Pessimists, we’re told, look at a glass containing 50% air and 50% water and see it as half empty. Optimists, in contrast, see it as half full. Engineers, of course, understand the glass is twice as big as it needs to be, Bob Lewis
The more you know, the more you realize you know nothing, Socrates
A boot loader is a critical piece of software running on any system. Immediately after a device starts, a bootloader is launched by a bootable medium, such as a hard drive, a USB stick, or a CD/DVD. The bootloader loads the kernel into memory and passes control to it.
There are four main stages in the boot process of any computer:
The BIOS is the Basic Input/Output System. It is accessed and configured through the BIOS Setup Utility. First, the computer runs a Power-On Self Test. It is a special set of ROM routines designed to test whether system components, such as RAM, keyboards, and disk drives, are functioning properly before attempting to boot the operating system.
Typically, the BIOS checks the master boot record on the primary hard disk to see what to load next. This is a section on your hard drive where the bootloader is located.
The bootloader loads the kernel of the operating system into memory and then starts it with a set of kernel parameters. One of the most common bootloaders is GRUB.
When the kernel is loaded, it immediately initializes devices, their drivers, and the computer’s memory, and mounts the root file system. The main job of the kernel is to load up the init process.
The init process is the first process that get started. It starts essential services, daemons, and other background processes on your system.
Grub is one of the most common booloader for GNU/Linux distributions. It allows you to choose between different operating systems, if there is more than one on your system.
pacman -Sy grub efibootmgr networkmanager network-manager-applet grub-install --target=x86_64-efi --efi-directory=/boot/efi --bootloader-id=GRUB
‐‐ efi-directory=/boot/efi = It specifies where the EFI System is mounted.
‐‐ bootloader-id=GRUB = It is the bootloader identifier.
‐‐ target=x86_64-efi = It installs GRUB for x86_64 systems.
If it does not work, you may want to try: grub-install ‐‐target=x86_64-efi ‐‐efi-directory=/boot/efi ‐‐bootloader-id=GRUB ‐‐no-nvram ‐‐removable ‐‐force
After the installation, the configuration file /boot/grub/grub.cfg needs to be generated by using grub-mkconfig:
grub-mkconfig -o /boot/grub/grub.cfg # Start the service NetworkManager. It manages your network devices and connections: Ethernet, Wifi, etc. It attempts to keep your network connectivity active all the time. # This is part of Installing Arch from Scratch, https://justtothepoint.com/software/archlinux2/. systemctl enable NetworkManager # Exit the new system, unmount the partitions, and reboot. exit umount -R /mnt echo All Done. Type "reboot" to enjoy!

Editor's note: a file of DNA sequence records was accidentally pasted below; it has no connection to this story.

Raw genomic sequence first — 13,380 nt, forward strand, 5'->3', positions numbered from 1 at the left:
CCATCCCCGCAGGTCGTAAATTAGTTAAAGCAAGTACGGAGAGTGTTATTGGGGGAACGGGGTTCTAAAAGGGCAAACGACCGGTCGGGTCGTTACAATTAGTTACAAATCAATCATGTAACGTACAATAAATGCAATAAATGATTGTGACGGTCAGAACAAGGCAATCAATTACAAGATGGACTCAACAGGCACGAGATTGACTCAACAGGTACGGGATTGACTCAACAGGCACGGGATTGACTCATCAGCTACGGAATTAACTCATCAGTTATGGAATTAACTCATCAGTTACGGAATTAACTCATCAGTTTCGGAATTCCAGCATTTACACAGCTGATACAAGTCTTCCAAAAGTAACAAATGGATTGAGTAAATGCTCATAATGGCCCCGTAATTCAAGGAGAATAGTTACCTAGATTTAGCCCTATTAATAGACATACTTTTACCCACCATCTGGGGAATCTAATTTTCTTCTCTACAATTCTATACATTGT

If you want to set the GRUB’s time to zero because you only have a single operating system on your computer, edit GRUB’s configuration file as follows, sudo vim /etc/default/grub:
GRUB_DEFAULT=0 # It chooses the default OS. By default, it uses the first entry as the default OS. GRUB_TIMEOUT=0 # It sets the GRUB's time to zero. GRUB_CMD_LINE_DEFAULT="loglevel=3 quiet" # Command-line arguments to add to menu entries for the Linux kernel. "loglevel=3 quiet" makes sure no log messages are displayed during boot (Silent boot). GRUB_CMDLINE_LINUX="rootfstype=ext4" # This option lists command-line arguments to add only to the default menu entry, after those listed in GRUB_CMD_LINE_DEFAULT. The rootfstype=ext4 directive tells Linux that the root filesystem is ext4. GRUB_GFXMODE=1280x124,auto # The resolution used on the graphical terminal. GRUB_INIT_TUNE="480 440 1" # Set a beep at GRUB start. GRUB_THEME=/boot/grub/themes/fallout-grub-theme/theme.txt # Fallout Grub2's theme.
Grub2 bootloader can be customized and there are many cool bootloader themes to choose from. Go to Gnome-look, GRUB Themes, e.g., Fallout. This bootloader theme’s installation is quite simple, just a single line:
wget -O - https://github.com/shvchk/fallout-grub-theme/raw/master/install.sh | bash
Grub-theme-vimix is a blur theme for grub2. Go to Gnome-look, GRUB Themes, Grub-theme-vimix, select Files, Download Vimix-1080p.tar.xz, and extract it (cd ~/Downloads, tar xvf Vimix-1080p.tar.xz). Finally, move into the theme folder (cd Vimix-1080p) and run the installation script (sudo sh ./install.sh).
An alternative to GRUB is the rEFInd Boot Manager. It is a highly customizable UEFI bootloader, but many users have problems configuring it correctly and have ended up with an unbootable machine. Ubuntu: sudo apt-add-repository ppa:rodsmith/refind && sudo apt-get update && sudo apt install refind. Arch: sudo pacman -S refind && sudo refind-install.
“Processor manufacturers release stability and security updates to the processor microcode. These updates provide bug fixes that can be critical to the stability of your system”, Microcode, Arch Wiki.
To update your CPU microcode on Arch Linux: sudo pacman -Syy intel-ucode (Intel processors)/sudo pacman -Syy aamd-ucode (AMD processors). sudo grub-mkconfig will automatically detect the microcode update and configure GRUB appropriately.
After installing the microcode package or set the GRUB’s time to zero, regenerate the GRUB’s file configuration by running sudo grub-mkconfig -o /boot/grub/grub.cfg